The scientific reason you can't tell that joke

The Sydney Morning Herald 1 month ago

Jokes targeting a specific group of people are received better if the person telling the joke is a member of that group, research has found.

Researchers from the University of Queensland's School of Psychology conducted a series of experiments to test people’s reactions to disparaging jokes and whether their reactions changed depending on who was telling the joke.

Research shows you need to be a member of a group to make jokes about that group, or risk negative perception.

The study’s lead researcher, Michael Thai, said the clear finding was that people could joke about a group they were perceived as belonging to, but they were asking for trouble if they stepped outside that boundary.

"For something that seems almost a cultural norm, there didn’t seem to be any actual empirical evidence to back it up," Dr Thai said.

"So that inspired us to go and actually test to see whether you are more allowed to make jokes about your own group than you are about other groups, and that was our clear finding."

The researchers did three studies. In the first, people were shown a Facebook post of a gay joke, with the finding that people accepted the joke more if it came from someone who identified as gay.

Chris Rock was criticised for telling jokes about Asian people at the 2016 Oscars.

The second study used the same method to gauge responses to an Asian joke, with the finding that an Asian person was more likely to be accepted telling the joke than someone who was not.

Interestingly, the findings concluded that all non-Asian races were judged poorly for having made an Asian joke, not just those identified as European.

"We were able to show that it didn’t matter if you were black or white, if you’re making an Asian joke you’re perceived as being equally offensive," Dr Thai said.

The third study was an extensive questionnaire asking participants how acceptable it was for people of different backgrounds to make different types of jokes.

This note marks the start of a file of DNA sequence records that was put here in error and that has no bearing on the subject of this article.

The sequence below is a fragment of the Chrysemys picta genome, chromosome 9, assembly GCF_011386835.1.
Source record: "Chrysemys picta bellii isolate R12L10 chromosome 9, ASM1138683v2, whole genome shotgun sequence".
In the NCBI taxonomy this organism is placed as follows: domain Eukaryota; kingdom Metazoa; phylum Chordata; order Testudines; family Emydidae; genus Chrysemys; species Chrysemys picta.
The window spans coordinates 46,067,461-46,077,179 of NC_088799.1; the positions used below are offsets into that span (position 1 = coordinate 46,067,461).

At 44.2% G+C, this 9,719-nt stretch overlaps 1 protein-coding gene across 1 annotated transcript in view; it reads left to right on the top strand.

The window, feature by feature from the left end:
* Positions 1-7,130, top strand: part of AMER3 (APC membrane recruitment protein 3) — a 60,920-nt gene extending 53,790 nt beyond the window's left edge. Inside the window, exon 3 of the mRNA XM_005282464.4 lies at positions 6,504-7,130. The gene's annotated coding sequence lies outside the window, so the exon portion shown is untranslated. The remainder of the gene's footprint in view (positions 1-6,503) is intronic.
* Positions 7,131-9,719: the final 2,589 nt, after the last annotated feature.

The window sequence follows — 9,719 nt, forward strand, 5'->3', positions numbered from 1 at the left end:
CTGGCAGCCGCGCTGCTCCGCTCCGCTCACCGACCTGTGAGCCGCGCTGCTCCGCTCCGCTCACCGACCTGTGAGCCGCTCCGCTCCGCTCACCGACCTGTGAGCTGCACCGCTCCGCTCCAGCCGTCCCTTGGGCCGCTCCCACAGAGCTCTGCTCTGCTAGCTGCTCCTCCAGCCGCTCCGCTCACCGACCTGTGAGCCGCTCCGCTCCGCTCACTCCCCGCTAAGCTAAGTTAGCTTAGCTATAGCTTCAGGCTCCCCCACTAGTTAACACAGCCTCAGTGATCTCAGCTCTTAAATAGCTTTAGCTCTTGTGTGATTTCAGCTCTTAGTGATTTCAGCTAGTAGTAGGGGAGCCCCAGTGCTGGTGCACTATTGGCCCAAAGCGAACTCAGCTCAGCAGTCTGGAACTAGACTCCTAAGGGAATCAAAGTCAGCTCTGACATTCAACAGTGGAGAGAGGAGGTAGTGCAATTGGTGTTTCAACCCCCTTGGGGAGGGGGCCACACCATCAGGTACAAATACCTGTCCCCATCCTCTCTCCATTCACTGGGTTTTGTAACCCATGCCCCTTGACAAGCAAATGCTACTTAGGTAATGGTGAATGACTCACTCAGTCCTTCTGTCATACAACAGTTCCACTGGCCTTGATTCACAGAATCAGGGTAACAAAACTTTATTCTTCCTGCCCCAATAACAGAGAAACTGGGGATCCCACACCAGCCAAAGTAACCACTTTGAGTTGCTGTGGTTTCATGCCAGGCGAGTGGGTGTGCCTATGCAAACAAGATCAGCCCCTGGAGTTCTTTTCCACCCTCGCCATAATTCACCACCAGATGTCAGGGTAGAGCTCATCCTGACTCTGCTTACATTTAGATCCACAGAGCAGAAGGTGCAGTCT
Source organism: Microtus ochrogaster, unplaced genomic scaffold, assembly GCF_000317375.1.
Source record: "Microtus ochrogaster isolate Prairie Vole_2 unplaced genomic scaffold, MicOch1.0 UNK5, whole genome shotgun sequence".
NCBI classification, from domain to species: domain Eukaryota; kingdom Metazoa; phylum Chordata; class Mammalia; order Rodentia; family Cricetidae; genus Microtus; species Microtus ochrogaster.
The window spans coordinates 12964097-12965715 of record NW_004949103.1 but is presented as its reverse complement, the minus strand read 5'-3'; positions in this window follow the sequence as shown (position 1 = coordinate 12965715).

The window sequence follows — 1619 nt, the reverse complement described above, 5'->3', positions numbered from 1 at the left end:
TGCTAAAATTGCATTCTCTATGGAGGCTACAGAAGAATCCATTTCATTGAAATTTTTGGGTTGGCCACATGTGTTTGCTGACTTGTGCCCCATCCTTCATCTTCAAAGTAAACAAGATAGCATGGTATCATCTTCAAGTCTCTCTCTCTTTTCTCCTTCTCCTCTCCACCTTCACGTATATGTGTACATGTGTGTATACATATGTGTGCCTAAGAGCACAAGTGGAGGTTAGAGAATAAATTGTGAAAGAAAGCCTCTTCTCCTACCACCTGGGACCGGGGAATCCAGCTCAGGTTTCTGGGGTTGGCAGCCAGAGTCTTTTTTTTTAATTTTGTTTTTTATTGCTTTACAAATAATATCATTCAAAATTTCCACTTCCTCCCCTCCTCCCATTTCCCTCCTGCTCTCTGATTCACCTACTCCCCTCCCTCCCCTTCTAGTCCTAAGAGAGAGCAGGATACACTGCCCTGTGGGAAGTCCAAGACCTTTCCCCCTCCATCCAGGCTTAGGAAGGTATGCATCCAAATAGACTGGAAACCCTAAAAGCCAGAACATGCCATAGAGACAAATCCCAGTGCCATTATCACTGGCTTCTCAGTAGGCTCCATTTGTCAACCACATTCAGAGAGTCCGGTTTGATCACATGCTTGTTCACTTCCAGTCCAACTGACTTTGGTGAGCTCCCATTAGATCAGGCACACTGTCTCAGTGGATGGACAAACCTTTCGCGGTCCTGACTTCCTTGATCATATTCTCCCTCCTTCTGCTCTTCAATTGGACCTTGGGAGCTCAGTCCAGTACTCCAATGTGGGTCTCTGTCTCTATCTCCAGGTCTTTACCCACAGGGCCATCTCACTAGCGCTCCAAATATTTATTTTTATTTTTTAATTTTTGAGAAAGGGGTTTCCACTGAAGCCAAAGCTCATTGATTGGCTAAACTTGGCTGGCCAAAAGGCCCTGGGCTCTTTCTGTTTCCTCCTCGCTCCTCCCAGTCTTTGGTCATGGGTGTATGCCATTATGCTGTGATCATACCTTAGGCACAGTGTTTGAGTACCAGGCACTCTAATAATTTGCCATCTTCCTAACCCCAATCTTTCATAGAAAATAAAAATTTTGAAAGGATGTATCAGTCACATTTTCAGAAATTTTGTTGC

Dr Thai said the studies gave a clear picture that no matter whether people were talking about gender, race or sexual orientation, if you weren’t a member of the group being mocked, there were negative connotations.

He suggested this social phenomenon could explain why some comedians attracted criticism when they told jokes about people who belonged to different groups.

He said the blowback to jokes about Asian people told by African-American comedian Chris Rock at the Oscars in 2016 was an example of the mechanism in action.

"For someone who’s known for making jokes about his own racial group, when he tried to do it to another racial group it didn’t land quite so successfully," Dr Thai said.

The researchers hope to take their work further by investigating the underlying causes of the phenomenon.

"We want to look at whether the audience’s perception of the intent of the joke comes into play – if it is antisocial and seeks to denigrate or reinforce stereotypes, or if it is pro-social, and seeks to challenge or lampoon stereotypes," Dr Thai said.

"So a person within a group making jokes about that group could be seen by the audience as poking fun at the prejudice that group receives – lampooning stereotypes and satirising racism itself, rather than being a genuine expression of prejudice."

The research has been published in the .


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